Electrical Mechanic: Trade School Diploma Program Overview
Diploma programs prepare future electrical mechanics for entry-level employment in the electrical trades. Make an informed decision on you education by reading up on training and certification options as well as job prospects.
Electrical Mechanic Trade School Diploma
While enrolled in a diploma program, aspiring electrical mechanics may be exposed to other electrical specializations, such as construction or industrial. Other skills learned could include how to install, maintain and operate electrical apparatus as well as instruction on electrical distribution panels.
Some - but not all - schools require applicants to either be high school graduates or have a GED. Trade schools may also ask applicants to submit standardized college entry test scores.
Diploma program courses might focus on using testing equipment as well as residential and commercial electrical systems. Instructors could cover the electrical mechanics standards set by the National Electric Code and teach students various types of electrical wiring. In addition to labs and hands-on training, program coursework may include:
- Basic wiring
- Electric motors
- Technical math
- Commercial wiring
- Transformer banking
- Refrigeration fundamentals
- Controls for heating and air conditioning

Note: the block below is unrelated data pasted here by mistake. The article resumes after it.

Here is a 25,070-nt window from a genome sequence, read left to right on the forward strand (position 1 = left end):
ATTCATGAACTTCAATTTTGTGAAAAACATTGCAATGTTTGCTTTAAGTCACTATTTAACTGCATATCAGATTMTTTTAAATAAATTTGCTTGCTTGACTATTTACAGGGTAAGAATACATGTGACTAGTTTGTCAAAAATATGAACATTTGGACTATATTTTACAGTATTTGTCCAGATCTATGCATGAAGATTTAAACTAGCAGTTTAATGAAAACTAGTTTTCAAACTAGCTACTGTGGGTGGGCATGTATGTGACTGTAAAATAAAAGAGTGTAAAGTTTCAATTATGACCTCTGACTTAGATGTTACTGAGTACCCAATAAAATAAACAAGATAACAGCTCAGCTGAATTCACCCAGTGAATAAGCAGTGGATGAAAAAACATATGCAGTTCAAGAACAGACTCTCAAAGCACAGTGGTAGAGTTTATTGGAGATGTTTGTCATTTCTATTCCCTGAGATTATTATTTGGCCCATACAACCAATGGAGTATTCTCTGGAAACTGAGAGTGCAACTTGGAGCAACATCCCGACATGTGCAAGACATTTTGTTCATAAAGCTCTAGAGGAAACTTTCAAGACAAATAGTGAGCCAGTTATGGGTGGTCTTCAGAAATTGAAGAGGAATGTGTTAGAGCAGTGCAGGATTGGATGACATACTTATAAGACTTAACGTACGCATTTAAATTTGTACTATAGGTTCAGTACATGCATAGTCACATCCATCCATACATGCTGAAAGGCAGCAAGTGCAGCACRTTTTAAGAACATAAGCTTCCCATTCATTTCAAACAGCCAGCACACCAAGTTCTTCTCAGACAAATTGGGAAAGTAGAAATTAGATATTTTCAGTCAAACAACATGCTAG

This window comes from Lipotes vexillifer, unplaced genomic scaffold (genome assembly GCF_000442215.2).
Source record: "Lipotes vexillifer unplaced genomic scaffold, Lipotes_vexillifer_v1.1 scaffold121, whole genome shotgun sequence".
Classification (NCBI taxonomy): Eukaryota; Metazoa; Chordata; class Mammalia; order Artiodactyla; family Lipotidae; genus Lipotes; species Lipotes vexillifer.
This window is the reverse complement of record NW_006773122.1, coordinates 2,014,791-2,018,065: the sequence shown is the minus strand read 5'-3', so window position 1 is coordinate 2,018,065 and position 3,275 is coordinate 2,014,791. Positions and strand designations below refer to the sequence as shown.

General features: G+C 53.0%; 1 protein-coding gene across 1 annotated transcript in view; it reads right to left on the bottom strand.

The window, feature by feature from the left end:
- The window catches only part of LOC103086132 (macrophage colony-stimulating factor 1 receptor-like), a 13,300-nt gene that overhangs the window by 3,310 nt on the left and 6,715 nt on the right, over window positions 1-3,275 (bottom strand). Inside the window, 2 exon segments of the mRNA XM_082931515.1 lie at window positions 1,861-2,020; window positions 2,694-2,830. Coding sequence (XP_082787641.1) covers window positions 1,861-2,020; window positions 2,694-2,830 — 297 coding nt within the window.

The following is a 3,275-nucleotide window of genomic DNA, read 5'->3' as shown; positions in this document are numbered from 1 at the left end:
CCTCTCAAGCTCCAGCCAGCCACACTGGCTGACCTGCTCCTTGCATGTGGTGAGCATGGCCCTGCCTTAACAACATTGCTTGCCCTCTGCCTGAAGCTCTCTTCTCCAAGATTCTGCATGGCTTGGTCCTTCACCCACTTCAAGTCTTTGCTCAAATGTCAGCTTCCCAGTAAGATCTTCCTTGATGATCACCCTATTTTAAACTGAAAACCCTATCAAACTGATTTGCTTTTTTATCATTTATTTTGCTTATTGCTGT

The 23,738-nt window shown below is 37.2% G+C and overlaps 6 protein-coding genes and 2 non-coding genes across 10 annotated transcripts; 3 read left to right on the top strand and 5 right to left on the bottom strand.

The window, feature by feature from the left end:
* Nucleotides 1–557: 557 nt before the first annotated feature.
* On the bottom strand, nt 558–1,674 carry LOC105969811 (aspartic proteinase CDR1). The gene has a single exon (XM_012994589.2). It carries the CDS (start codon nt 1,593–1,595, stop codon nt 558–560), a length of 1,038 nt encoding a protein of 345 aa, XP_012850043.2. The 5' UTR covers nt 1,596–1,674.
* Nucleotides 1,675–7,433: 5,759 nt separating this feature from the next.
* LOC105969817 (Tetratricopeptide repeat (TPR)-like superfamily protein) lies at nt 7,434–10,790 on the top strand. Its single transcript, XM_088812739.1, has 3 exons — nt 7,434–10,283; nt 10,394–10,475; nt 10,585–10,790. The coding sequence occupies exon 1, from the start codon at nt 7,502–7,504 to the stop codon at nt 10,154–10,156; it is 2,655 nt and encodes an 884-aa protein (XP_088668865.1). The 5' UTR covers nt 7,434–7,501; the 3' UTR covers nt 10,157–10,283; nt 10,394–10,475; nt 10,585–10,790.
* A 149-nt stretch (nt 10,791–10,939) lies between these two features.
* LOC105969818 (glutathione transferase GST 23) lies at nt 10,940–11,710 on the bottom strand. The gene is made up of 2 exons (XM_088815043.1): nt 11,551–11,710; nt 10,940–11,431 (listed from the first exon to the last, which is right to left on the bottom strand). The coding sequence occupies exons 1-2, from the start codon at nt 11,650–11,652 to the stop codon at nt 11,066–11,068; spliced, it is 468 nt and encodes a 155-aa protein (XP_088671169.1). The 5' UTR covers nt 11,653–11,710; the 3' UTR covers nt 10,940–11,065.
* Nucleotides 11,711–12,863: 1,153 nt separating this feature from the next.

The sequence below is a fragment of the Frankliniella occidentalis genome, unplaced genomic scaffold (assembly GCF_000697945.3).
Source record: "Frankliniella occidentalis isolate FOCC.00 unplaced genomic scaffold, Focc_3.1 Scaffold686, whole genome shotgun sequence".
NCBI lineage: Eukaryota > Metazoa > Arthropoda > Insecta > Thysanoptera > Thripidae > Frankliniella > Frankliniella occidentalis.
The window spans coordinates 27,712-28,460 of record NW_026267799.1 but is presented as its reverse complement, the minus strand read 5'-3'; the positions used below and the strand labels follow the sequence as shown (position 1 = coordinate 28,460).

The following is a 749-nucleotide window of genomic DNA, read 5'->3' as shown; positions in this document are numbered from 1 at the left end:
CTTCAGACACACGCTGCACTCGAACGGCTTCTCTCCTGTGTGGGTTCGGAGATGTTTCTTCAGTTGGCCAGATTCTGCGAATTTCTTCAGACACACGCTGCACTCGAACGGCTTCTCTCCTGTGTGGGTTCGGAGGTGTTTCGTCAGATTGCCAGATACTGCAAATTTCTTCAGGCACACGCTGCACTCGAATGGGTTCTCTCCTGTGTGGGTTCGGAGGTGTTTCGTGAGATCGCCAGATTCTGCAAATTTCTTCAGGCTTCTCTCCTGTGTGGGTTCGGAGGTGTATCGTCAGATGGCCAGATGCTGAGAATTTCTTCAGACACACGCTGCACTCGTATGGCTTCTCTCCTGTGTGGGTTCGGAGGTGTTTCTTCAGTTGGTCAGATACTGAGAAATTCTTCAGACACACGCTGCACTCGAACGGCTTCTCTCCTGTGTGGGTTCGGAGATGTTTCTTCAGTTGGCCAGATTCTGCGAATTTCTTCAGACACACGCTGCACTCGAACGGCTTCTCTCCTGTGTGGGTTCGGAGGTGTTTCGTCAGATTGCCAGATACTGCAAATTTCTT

Employment Outlook and Salary Info
According to the U.S Bureau of Labor Statistics (BLS), between 2010 and 2020 employment opportunities for electricians were expected to grow 23% (www.bls.gov). According to the BLS, this projection was linked to a swelling population and the need to wire new homes, schools and restaurants required for the growing population.
Payscale.com cited that in 2012 maintenance electricians eared a yearly salary ranging from $32,326 to $74,673. Electricians with 1-4 years of experience earned between $12.89 and $27.89 an hour; those with 5-9 years of experience took home between $14.43 and $28.83 an hour.
Certification and Continuing Education Information
Trade school graduates may become licensed or certified in their state of employment. In order to be certified, applicants must have the required amount of experience and pass an exam; certification must be renewed after a number of years.
While the BLS states that electricians generally only need to have the equivalent of a high school education, continuing education is available. Individuals interested in engineering careers - working on the design, manufacturing and automation of products - Bachelor of Science programs in electromechanical engineering technology are available.
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